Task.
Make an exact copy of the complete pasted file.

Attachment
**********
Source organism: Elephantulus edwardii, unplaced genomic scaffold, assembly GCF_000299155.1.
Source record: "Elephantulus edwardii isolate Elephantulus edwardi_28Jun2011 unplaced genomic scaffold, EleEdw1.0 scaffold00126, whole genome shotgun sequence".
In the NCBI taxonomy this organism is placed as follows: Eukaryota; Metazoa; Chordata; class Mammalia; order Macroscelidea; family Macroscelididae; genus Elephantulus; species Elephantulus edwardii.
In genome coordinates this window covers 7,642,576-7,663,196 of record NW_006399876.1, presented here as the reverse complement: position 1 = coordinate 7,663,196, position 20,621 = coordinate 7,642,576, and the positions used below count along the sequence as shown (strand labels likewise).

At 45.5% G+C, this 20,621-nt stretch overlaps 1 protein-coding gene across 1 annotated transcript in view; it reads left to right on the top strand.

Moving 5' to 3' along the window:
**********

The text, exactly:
Source organism: Elephantulus edwardii, unplaced genomic scaffold, assembly GCF_000299155.1.
Source record: "Elephantulus edwardii isolate Elephantulus edwardi_28Jun2011 unplaced genomic scaffold, EleEdw1.0 scaffold00126, whole genome shotgun sequence".
In the NCBI taxonomy this organism is placed as follows: Eukaryota; Metazoa; Chordata; class Mammalia; order Macroscelidea; family Macroscelididae; genus Elephantulus; species Elephantulus edwardii.
In genome coordinates this window covers 7,642,576-7,663,196 of record NW_006399876.1, presented here as the reverse complement: position 1 = coordinate 7,663,196, position 20,621 = coordinate 7,642,576, and the positions used below count along the sequence as shown (strand labels likewise).

At 45.5% G+C, this 20,621-nt stretch overlaps 1 protein-coding gene across 1 annotated transcript in view; it reads left to right on the top strand.

Moving 5' to 3' along the window: